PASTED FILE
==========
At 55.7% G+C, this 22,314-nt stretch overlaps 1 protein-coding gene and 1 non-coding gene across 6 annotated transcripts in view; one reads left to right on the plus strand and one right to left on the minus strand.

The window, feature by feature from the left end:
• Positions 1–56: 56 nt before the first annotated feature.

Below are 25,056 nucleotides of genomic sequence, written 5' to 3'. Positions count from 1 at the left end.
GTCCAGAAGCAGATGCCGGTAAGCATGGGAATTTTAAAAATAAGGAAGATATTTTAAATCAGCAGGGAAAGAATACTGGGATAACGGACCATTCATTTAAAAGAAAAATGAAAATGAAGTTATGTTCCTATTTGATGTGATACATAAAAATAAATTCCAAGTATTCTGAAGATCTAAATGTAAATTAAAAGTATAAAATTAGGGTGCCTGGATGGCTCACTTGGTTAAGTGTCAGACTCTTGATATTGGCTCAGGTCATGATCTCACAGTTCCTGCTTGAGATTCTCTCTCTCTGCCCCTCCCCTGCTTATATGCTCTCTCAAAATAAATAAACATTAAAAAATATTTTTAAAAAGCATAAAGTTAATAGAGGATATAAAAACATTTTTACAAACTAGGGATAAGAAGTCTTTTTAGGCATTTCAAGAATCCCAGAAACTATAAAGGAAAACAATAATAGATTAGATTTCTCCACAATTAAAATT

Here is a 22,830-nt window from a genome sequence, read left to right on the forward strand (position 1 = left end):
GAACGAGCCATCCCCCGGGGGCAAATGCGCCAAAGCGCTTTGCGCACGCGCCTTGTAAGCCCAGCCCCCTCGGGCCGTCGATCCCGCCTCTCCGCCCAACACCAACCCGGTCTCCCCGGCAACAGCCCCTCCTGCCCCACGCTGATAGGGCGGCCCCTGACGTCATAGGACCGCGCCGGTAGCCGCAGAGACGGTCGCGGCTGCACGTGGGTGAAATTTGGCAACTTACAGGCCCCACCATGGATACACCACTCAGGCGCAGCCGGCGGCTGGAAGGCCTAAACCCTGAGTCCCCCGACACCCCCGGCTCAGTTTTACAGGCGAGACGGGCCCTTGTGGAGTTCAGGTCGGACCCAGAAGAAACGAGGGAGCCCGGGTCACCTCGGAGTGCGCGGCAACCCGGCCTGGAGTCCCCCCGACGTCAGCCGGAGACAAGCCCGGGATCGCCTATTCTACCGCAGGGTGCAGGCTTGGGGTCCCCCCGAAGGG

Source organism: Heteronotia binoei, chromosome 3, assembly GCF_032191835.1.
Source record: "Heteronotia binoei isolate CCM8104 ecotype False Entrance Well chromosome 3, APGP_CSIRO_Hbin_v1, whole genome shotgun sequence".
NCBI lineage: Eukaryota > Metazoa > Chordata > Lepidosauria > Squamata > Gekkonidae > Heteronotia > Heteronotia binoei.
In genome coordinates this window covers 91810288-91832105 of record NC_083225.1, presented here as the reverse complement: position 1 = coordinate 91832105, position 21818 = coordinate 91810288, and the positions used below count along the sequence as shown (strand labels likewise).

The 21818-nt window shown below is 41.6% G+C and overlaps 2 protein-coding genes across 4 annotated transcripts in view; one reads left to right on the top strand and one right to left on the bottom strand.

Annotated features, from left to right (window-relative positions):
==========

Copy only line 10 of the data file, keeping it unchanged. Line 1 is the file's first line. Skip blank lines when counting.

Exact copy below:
NCBI lineage: Eukaryota > Metazoa > Chordata > Lepidosauria > Squamata > Gekkonidae > Heteronotia > Heteronotia binoei.